The endless love in question unfolds in that universe where shy, bookish teenage girls are always catalog-model beautiful, not a pimple in sight or a pound overweight, not a garment from Hot Topic darkening their closets.
The movie tells us that 17-year-old Jade Butterfield (Gabriella Wilde) is “awkward” and has no friends, but all expository evidence stops there. She has just graduated from high school — you know, the one with exactly two black students who date each other — and is bound for the Ivy Leagues when lowly but popular son-of-an-auto-mechanic David Elliot (Magic Mike’s Alex Pettyfer, who would need to be five years younger and drastically beefed down to pass as a teenager) spots her and pursues her with the immediate, freaky prowess of a guy who would intentionally poke holes in a condom.
Granted, raw intensity is the point here, as it was in the 1981 Brooke Shields original that this indie pop-fried nugget is remaking. But at least the old one aimed to illustrate the destructive nature of untempered passion — with an ultra-metaphorical house fire, no less.
Beside the usual disapproving parents and diverging post-school life paths, the makers of this V-day teen bait clearly lose no sleep over glorifying young people’s total self-obliteration for new lovers they barely know. “He has no future, and he’s going to make sure you don’t have one, either!” bellows a vilified father (Bruce Greenwood). We’re supposed to scoff at his heartlessness, although considering Jade has given up a prestigious internship, nearly been arrested, and gotten in a serious car accident as a result of her association with this man-boy, it’s hard not to err on the side of Dad.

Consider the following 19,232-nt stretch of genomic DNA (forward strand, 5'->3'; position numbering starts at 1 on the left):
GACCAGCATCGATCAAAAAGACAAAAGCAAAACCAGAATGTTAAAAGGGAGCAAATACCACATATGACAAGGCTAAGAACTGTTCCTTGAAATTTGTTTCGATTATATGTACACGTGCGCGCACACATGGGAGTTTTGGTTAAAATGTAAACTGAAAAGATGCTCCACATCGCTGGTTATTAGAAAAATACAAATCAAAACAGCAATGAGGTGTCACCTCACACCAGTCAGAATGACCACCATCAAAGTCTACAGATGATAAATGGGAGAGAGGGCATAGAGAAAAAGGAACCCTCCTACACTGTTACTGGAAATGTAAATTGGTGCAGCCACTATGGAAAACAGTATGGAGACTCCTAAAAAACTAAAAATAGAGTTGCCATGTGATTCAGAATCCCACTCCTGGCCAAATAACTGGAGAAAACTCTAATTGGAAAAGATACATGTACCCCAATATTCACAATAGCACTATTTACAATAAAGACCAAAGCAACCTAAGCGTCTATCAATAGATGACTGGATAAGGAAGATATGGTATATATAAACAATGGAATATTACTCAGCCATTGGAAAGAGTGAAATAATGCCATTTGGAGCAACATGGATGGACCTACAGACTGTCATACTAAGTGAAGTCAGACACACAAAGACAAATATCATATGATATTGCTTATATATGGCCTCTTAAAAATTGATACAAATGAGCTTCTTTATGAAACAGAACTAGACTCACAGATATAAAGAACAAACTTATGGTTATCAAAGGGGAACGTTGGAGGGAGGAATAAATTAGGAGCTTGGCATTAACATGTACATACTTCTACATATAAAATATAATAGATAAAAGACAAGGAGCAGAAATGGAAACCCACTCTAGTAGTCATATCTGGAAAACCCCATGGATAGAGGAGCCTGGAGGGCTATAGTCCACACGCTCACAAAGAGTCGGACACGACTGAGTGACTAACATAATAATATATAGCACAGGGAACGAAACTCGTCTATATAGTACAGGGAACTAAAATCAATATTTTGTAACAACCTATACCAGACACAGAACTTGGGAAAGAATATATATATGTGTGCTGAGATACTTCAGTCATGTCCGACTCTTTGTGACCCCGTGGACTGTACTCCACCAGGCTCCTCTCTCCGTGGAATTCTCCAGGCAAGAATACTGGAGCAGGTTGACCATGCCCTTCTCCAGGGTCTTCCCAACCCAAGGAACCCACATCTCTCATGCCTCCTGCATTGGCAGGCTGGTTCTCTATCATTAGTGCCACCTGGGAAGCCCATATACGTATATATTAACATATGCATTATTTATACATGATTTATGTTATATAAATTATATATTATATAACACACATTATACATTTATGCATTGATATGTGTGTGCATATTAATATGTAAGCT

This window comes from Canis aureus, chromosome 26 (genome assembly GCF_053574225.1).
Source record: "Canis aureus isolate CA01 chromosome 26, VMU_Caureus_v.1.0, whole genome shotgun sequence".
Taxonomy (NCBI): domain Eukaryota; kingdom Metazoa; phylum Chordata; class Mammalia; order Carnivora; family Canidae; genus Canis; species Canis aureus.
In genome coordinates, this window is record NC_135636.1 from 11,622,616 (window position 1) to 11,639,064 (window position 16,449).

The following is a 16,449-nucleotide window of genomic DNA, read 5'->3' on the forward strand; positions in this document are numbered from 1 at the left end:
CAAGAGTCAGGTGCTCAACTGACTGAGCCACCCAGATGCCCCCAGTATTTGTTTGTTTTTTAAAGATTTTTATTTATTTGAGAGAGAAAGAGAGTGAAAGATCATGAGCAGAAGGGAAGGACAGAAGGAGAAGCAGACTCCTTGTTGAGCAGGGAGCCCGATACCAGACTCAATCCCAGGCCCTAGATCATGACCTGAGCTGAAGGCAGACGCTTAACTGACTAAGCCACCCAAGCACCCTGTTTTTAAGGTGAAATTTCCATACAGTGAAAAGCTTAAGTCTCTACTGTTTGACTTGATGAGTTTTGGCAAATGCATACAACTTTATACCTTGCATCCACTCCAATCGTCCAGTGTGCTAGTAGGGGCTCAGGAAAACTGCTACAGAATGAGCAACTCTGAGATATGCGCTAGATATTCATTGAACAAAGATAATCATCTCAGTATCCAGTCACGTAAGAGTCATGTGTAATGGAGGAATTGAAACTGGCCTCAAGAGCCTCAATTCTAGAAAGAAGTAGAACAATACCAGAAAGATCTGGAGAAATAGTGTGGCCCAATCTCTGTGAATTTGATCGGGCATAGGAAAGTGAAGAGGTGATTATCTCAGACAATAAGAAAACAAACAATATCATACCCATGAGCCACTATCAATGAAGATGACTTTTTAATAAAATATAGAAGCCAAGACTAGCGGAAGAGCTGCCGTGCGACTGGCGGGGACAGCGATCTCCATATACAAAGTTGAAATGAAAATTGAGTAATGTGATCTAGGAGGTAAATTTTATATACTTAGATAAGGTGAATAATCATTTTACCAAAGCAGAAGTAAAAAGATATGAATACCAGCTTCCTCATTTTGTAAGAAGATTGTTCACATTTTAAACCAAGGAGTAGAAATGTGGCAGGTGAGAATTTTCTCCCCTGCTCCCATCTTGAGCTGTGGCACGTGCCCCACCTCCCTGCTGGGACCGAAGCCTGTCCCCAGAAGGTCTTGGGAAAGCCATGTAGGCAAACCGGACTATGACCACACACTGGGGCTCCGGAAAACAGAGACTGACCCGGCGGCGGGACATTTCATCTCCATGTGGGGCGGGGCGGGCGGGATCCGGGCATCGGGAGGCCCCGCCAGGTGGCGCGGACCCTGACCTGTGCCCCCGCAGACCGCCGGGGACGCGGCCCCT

But never mind; this film is a sunny, overlong pastiche of tropes, the kind that suggest love involves nothing more than holding hands and jumping off a dock into a lake, or having slow, teary-eyed sex in front of a fireplace, inexplicably blazing in mid-June.
We never hear the central couple have a conversation that’s not centered on their unwarranted, histrionic “love.” And therein lies the kicker. They actually do make a good couple, in a way. Both Jade and David are searching for the blankest of all possible slates: a human void unmarred by personality onto which they can each project their weird possessive fantasies. They certainly find it in each other.